2 Predictions For The Future Of Education Technology

edtechoptions

While walking my dog this morning, I started to think about, what else, education and technology. It’s my passion and fun to explore even on dog walks. After mulling over the various pitches I got in my inbox last night (everyone wants coverage, same ol’ story), I started to think about differentiating factors. In other words, what makes these edtech startups different? Why should any Edudemic reader actually care about them? What makes them different from all the rest?

Long story short, most edtech startups are the same. From where I’m standing, the biggest verticals in education that startups are tackling are in the form of ‘big data’ and ‘apps’ and ‘online learning.’ All great things but it would appear that everyone and their mother just discovered that there’s gold in them thar edtech hills. While most startups begin with an honorable goal and worthwhile effort, most fail. That’s just the story of startups. We don’t have 4,000 different Facebooks, do we? There’s only one Instagram, Twitter, and Google. There are certainly copycats, spinoffs, and other versions of all these major players … but there’s only one big kahuna for each sector.

Bear with me, I swear I’m not rambling here.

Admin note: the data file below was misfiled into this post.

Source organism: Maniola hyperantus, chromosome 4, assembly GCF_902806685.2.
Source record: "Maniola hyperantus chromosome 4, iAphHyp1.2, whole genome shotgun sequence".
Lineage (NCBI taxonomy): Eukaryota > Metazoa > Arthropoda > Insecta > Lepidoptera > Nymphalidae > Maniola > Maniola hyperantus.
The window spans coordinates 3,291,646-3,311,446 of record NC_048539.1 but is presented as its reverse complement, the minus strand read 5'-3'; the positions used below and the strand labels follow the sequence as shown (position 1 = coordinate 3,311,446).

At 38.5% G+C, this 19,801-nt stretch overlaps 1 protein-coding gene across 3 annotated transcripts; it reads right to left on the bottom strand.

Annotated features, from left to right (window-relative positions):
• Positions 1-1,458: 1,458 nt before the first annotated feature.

So we’ve established that there is really only one king of certain sectors. For the edtech world, those are easy to quickly rattle off: Edmodo, Twitter, Khan Academy, Evernote, iPads, and a few other big names we talk about all day long on Edudemic.

These big names are doing a swell job at helping education usually making heaps of money at the same time. So, bully for them. But what about the other would-be leaders? The 1,000+ startups that all want a piece of the edtech pie? What does the future look like for them?

I’m glad you asked, dear reader. (Also, thanks for making it down this far in the article. We haven’t even answered the headline for this article so kudos to you!) The future of education technology is not a new app, tool, or teaching method. I love flipping my iPad to IWB my PD as much as the next guy, but it’s not the tech that’s important here.

Option #1: Big Names Stay Big

apple-logo-educationThe first potential future of education technology is most likely to happen. It involves the big names remaining big in their respective industries. Apple, Google, Evernote, etc. Each of these brands will continue to innovate and schools around the world will adopt whatever they roll out. Mind you, not everyone will adopt everything. But it’ll essentially be business as usual. Apple will come out with an iPad 9 and your child’s school will, one year later, say that they’re adopting 900 iPad 9s for K-12. Sounds just like this year … and last year … and the year before. People love their iPads.